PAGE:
Today’s bluetooth helmet radios are a far cry from the units on the market just ten years ago. Distances can get up to almost a half mile. Synching to devices takes only seconds. Noise reduction technology is so awesome that most people can’t even tell I am riding my motorcycle when they call. Speakers are getting smaller and louder. And then there is new technology like voice commands, group full duplex (many riders can all talk at the same time), and multi-hop (each unit passes the signal onto riders around them to increase coverage). They have really become a piece of technology that does not distract from the ride but enhances it.
Prices range from $50 for a chinese no-name import to $500. Below is a video review from Revzilla on a new unit from U-CLEAR that is feature packed but falls in the medium price range.
Do the research and I am sure you will find that a helmet radio should be near the top of your farkling list.
What? A solar panel review on a motorcycle blog? Yes, you have read correctly. Whether you realize it or not, your bike runs on fuel, air, and spark. Take one away and your fun is over. So electricity is pretty important to having two-wheeled adventure. So what will you do one day 100 miles from town when your battery goes kaput? Most modern touring bikes do not have kick starters anymore, so good luck making that electric start turn that crank over. You are either going to need a jump ( you did ride with a buddy and you did bring jumper cables right?) or you are going to have to find an alternate power source. That is where portable solar power comes in. Read the rest of this entry »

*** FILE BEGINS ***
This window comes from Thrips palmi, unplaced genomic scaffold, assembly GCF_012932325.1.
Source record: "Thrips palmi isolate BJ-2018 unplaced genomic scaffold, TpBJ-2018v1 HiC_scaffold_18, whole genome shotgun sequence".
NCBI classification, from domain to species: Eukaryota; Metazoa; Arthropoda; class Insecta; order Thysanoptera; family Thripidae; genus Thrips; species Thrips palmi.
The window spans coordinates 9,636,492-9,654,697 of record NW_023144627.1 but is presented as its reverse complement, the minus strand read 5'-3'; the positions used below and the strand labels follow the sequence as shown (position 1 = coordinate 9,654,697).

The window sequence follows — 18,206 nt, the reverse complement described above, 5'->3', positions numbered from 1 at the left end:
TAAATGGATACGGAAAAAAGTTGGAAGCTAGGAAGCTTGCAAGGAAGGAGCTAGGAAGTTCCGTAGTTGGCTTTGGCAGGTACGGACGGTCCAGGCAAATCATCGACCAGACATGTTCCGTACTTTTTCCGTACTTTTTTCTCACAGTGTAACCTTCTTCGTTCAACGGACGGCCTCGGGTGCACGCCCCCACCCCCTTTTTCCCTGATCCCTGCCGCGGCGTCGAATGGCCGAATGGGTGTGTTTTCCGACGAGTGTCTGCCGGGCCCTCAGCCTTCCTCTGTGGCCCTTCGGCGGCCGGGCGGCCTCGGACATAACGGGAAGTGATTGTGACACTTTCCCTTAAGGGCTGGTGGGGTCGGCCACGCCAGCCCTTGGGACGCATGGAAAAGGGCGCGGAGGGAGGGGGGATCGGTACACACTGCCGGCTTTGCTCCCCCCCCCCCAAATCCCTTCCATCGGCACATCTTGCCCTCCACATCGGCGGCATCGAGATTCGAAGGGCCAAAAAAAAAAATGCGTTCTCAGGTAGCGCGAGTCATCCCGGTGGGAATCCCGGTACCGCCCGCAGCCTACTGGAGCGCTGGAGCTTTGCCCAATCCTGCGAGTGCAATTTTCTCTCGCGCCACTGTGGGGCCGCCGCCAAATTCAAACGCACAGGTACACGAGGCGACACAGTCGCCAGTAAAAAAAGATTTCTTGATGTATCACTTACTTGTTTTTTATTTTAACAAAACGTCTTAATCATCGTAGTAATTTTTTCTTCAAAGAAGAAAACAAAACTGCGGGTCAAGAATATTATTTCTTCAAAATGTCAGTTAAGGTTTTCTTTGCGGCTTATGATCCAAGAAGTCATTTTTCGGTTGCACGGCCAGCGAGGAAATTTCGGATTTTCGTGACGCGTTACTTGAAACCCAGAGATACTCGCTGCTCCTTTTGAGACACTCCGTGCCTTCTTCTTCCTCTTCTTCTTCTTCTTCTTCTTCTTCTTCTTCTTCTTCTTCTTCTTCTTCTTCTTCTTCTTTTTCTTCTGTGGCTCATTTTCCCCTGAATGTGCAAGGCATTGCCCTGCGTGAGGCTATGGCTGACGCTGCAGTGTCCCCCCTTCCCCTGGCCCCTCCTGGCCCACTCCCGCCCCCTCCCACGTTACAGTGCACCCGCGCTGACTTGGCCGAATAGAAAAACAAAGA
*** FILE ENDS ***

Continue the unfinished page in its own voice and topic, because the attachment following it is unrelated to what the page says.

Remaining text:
If you have never had the pleasure of paging through a copy of Overland Journal I encourage you to do so. Each issue is packed full of epic travel journals, detailed gear reviews, and some of the best photography I have seen in any magazine on the market. Even better it seems there is at least one article in every issue dealing with overland travel by motorcycle. This month’s issue is no exception and includes a nice comparison of dual sport tires. I know that reading old fashioned ink and paper is very old school these days, but set down that fancy tablet for a minute and just absorb an issue. You’ll thank me later. The only bad part…there are only 5 issues a year.
For those of us who have less than perfect vision and also ride, we face some interesting obstacles. Glasses often don’t often do a good job of protecting your eyes from the sun, wind, or dirt. Contacts often don’t fair any better, and can often be worse in the dirt. Face shields keep out the wind and dirt but are often too hot in the summer. There are manufacturers like Oakley that make OTG (over the glasses) goggles but not all helmets are compatible with them and they can limit peripheral vision. So what is a visually impaired moto-enthusiast to do?
You may want to check out the option of prescription wind glasses. These glasses look like normal sunglasses but have three differences; they have a foam or rubber surround that keep the wind out of your eyes, they have tinted UV protective lenses (optional), and have a second set of lenses behind the first matched to your prescription. There are many styles available and generally have thick strong frames that hold up to the abuse of bugs, dirt, and repetitively pulling and pushing them in and out of your helmet. Read the rest of this entry »
Two Harbors is a great town to tour through. In fact, did you know the Trans-Minnesota Adventure Trail has a branch that goes right through there? Well, next time you ride through check out Granite Gear.
While the bulk of their business is targeted at hiking and tactical gear, much of it can be applied to the moto-camping crowd as well. Check out their map cases, stuff sacks, wallets, packing systems, etc. Their HQ and showroom is located on the north side of Two Harbors. Here is a map link.
We love to support Minnesota businesses! Know of one? Pass it along in the comments or the Contact Us link above.
Aerostich recently debuted women’s versions of their most popular gear.
They come in four women’s sizes – 8, 10, 12 and 14. Of course, like the rest of their gear, its made right here in Minnesota. Check out the link above to purchase.